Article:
Source: Washington Post
Half a century ago, Thomas Tarrants — a child of Mobile, Ala. — felt like the country was changing for the worse. The civil rights movement infuriated him. His hatred of African Americans and Jews led him straight into the arms of the Ku Klux Klan. Hate led him to participate in a group that bombed Mississippi synagogues. Hate led him to prison.
Now, he recognizes the same anger in a growing number of young men in 2019. And Tarrants, who renounced his white-supremacist past decades ago, feels compelled to warn others away from the path he traveled.
The solution he proposes: Christianity.
“I’ve shared over the years, from time to time, how God changed my life. I’ve seen the tremendous encouragement it brings to people. It helps them see that God is real and active in the world,” he said. “And if you’re a believer, you’re going to have friends across racial groups.”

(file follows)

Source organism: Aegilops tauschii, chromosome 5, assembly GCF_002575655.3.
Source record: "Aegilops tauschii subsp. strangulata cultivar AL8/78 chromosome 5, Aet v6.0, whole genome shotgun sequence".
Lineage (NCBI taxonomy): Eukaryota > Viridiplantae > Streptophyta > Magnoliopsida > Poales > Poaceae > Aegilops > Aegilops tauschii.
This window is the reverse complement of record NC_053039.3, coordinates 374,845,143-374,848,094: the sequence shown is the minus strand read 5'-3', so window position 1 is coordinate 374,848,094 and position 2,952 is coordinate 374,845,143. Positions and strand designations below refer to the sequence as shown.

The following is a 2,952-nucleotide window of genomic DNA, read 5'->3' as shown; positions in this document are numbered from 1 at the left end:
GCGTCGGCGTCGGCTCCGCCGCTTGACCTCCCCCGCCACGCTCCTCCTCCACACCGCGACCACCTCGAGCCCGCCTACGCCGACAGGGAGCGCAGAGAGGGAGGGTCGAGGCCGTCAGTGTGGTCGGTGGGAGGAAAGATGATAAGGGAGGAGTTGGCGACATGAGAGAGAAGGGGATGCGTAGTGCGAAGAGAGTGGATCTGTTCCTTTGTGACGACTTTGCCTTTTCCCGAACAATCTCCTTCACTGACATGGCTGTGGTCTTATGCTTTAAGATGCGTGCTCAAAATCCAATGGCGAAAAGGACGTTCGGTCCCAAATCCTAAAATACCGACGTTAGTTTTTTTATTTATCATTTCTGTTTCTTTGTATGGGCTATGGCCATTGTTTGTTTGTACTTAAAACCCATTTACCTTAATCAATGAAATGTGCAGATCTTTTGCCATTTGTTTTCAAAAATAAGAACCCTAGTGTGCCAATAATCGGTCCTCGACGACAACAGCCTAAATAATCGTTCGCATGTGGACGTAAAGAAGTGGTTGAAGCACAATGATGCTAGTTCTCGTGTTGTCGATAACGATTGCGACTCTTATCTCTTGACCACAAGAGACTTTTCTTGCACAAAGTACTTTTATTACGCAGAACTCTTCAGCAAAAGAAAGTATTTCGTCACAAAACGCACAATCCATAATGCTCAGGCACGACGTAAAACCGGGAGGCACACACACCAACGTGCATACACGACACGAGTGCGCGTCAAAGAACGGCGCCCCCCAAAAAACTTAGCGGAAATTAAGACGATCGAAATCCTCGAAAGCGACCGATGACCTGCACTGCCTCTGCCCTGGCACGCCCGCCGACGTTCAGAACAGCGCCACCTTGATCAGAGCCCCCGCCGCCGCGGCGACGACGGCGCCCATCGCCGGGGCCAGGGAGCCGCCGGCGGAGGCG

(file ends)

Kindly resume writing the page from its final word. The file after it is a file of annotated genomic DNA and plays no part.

Tarrants’s grim conviction — that the Trump era bears many of the hallmarks of the time that prompted him to join the KKK — has led him to tell his story and urge his religion as an antidote, in a book he published last month.
“People can be seduced by these things when the climate is right,” he said, comparing the current era not just to the 1960s but to Nazi Germany. “There is no reason that cannot happen again. It’s a very shocking thought. . . . I don’t want to prophesy. I think we’re seeing things today that should be causing people to ask questions.”
Tarrants’s own story is a turbulent one. His relationship with his father was troubled, and he found role models instead as a teen in his white-supremacist neighbors. Carrying a bomb to a Jewish civil rights leader’s house in 1968, he was stopped by FBI agents investigating his KKK group, which had been terrorizing Mississippi’s Jews. The FBI chased Tarrants and his companion, then engaged them in a bloody shootout: The woman with Tarrants was killed, and he was shot four times at close range. He survived.